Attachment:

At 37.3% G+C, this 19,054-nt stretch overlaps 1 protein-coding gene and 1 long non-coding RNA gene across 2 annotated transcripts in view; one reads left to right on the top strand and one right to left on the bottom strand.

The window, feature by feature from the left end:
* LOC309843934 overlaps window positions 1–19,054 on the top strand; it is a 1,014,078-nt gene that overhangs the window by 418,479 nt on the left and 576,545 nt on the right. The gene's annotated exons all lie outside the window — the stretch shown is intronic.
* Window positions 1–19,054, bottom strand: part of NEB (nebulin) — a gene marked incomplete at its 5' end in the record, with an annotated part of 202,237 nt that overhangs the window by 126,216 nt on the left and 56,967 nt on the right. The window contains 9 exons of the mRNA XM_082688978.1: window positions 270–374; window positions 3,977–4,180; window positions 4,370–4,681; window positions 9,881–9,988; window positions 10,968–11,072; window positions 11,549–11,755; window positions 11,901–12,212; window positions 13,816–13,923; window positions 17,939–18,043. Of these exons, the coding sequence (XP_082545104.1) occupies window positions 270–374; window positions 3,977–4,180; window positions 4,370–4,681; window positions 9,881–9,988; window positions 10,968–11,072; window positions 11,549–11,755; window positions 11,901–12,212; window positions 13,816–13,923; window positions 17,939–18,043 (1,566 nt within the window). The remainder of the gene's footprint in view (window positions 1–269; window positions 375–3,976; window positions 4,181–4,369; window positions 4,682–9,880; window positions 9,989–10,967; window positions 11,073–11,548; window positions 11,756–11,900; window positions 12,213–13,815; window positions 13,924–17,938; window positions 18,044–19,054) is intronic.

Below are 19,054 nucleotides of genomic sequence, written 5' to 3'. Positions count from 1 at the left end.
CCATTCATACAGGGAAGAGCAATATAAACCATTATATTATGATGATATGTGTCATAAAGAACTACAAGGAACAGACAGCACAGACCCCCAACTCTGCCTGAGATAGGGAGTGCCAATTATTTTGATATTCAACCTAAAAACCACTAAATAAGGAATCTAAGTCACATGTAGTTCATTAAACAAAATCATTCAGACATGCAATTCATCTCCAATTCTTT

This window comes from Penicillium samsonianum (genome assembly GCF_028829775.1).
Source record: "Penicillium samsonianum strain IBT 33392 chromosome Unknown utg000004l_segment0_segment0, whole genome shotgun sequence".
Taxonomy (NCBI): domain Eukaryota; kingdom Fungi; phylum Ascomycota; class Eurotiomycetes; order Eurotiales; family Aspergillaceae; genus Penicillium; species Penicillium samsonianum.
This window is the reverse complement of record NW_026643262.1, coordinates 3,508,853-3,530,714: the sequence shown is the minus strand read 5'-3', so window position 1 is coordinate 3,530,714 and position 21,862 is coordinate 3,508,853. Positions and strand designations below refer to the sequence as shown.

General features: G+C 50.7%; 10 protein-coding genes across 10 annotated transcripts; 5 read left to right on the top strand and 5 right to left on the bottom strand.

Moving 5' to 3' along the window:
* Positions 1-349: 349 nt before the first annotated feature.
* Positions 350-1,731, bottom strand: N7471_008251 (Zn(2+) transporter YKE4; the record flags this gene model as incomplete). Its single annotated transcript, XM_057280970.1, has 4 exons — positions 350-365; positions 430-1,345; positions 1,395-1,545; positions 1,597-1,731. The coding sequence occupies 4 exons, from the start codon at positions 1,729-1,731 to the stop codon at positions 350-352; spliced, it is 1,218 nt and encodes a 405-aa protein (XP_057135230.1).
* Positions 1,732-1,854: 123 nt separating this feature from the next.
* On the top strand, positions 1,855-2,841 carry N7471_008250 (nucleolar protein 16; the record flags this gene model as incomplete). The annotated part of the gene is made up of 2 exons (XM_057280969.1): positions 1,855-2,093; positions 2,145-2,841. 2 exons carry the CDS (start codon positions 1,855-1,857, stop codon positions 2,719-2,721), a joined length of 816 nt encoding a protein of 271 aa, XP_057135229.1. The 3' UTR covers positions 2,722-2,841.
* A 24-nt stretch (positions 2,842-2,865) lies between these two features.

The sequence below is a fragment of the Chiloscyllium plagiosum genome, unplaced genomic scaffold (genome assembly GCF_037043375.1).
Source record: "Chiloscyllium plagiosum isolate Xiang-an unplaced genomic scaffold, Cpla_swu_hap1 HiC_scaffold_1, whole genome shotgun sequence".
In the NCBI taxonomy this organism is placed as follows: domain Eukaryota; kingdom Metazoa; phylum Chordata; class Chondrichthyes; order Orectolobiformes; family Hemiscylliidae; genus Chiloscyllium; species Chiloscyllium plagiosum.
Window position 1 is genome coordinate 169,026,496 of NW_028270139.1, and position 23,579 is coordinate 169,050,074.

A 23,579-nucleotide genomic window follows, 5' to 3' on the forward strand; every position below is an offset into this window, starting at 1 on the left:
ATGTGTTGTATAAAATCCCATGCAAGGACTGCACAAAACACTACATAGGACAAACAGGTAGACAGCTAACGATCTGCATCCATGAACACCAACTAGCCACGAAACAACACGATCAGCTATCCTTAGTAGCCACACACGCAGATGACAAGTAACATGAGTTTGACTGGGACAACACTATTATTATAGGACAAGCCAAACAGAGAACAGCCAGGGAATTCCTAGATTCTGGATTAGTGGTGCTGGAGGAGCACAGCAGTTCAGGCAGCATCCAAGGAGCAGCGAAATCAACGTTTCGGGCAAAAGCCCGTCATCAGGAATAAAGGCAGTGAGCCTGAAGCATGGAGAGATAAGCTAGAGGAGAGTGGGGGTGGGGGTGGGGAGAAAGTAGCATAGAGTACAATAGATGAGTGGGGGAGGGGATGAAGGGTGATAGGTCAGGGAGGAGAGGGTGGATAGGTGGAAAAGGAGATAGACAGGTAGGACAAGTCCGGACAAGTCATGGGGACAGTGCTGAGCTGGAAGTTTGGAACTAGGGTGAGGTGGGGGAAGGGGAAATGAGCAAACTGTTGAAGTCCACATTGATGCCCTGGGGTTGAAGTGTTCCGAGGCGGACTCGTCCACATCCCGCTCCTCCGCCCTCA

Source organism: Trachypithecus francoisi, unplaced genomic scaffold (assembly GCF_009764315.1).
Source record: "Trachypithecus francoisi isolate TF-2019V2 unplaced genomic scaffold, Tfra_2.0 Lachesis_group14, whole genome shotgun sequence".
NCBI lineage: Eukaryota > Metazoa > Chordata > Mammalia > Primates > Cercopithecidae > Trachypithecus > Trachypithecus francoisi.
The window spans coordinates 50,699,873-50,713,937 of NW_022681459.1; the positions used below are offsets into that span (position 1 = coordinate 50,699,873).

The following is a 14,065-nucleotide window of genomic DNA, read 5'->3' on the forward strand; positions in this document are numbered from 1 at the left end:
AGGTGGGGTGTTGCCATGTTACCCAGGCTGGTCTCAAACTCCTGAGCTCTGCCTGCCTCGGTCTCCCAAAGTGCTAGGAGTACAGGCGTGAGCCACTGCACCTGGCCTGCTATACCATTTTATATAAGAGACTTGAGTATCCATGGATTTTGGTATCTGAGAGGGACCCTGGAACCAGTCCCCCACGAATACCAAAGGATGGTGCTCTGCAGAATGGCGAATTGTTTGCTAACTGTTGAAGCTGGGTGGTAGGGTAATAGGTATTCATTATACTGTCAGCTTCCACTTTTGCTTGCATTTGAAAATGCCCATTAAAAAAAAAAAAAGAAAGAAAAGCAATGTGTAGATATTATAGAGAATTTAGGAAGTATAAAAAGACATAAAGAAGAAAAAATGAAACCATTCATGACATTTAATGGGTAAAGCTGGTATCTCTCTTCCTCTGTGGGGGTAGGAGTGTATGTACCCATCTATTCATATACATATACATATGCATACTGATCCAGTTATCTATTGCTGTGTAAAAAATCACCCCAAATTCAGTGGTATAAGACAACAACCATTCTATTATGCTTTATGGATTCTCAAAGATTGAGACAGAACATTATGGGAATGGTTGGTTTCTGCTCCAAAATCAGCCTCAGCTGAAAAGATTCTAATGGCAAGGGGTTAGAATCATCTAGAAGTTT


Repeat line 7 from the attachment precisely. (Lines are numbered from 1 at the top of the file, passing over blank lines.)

This window comes from Penicillium samsonianum (genome assembly GCF_028829775.1).